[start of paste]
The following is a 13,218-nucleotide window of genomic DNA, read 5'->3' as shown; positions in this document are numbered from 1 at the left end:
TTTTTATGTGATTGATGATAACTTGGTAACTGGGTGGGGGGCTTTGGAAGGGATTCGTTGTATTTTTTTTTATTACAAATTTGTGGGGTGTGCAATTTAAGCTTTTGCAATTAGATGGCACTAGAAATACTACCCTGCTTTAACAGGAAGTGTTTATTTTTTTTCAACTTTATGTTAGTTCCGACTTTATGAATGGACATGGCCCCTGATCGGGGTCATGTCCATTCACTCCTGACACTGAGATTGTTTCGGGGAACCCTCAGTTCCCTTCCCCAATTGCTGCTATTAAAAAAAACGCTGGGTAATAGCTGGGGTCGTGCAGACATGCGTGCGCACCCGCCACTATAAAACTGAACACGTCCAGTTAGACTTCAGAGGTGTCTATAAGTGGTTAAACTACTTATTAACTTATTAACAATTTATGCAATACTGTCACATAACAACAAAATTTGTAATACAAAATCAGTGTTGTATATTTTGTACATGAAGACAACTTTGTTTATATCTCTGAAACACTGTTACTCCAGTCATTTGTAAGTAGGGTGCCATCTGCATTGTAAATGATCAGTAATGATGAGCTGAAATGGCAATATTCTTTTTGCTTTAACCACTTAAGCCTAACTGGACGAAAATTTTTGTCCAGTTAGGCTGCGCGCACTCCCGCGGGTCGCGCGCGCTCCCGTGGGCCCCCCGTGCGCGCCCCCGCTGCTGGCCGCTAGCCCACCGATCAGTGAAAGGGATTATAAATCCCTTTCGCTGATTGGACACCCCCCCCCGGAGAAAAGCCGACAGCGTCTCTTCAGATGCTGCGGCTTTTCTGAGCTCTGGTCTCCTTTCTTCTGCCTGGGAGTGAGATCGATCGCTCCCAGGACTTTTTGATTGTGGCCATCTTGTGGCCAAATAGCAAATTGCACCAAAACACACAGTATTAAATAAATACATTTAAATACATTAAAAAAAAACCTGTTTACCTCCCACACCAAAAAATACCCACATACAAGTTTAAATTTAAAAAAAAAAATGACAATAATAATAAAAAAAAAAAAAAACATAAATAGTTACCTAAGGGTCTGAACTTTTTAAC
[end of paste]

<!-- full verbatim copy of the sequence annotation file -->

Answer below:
The following is a 13,218-nucleotide window of genomic DNA, read 5'->3' as shown; positions in this document are numbered from 1 at the left end:
TTTTTATGTGATTGATGATAACTTGGTAACTGGGTGGGGGGCTTTGGAAGGGATTCGTTGTATTTTTTTTTATTACAAATTTGTGGGGTGTGCAATTTAAGCTTTTGCAATTAGATGGCACTAGAAATACTACCCTGCTTTAACAGGAAGTGTTTATTTTTTTTCAACTTTATGTTAGTTCCGACTTTATGAATGGACATGGCCCCTGATCGGGGTCATGTCCATTCACTCCTGACACTGAGATTGTTTCGGGGAACCCTCAGTTCCCTTCCCCAATTGCTGCTATTAAAAAAAACGCTGGGTAATAGCTGGGGTCGTGCAGACATGCGTGCGCACCCGCCACTATAAAACTGAACACGTCCAGTTAGACTTCAGAGGTGTCTATAAGTGGTTAAACTACTTATTAACTTATTAACAATTTATGCAATACTGTCACATAACAACAAAATTTGTAATACAAAATCAGTGTTGTATATTTTGTACATGAAGACAACTTTGTTTATATCTCTGAAACACTGTTACTCCAGTCATTTGTAAGTAGGGTGCCATCTGCATTGTAAATGATCAGTAATGATGAGCTGAAATGGCAATATTCTTTTTGCTTTAACCACTTAAGCCTAACTGGACGAAAATTTTTGTCCAGTTAGGCTGCGCGCACTCCCGCGGGTCGCGCGCGCTCCCGTGGGCCCCCCGTGCGCGCCCCCGCTGCTGGCCGCTAGCCCACCGATCAGTGAAAGGGATTATAAATCCCTTTCGCTGATTGGACACCCCCCCCCGGAGAAAAGCCGACAGCGTCTCTTCAGATGCTGCGGCTTTTCTGAGCTCTGGTCTCCTTTCTTCTGCCTGGGAGTGAGATCGATCGCTCCCAGGACTTTTTGATTGTGGCCATCTTGTGGCCAAATAGCAAATTGCACCAAAACACACAGTATTAAATAAATACATTTAAATACATTAAAAAAAAACCTGTTTACCTCCCACACCAAAAAATACCCACATACAAGTTTAAATTTAAAAAAAAAAATGACAATAATAATAAAAAAAAAAAAAAACATAAATAGTTACCTAAGGGTCTGAACTTTTTAAC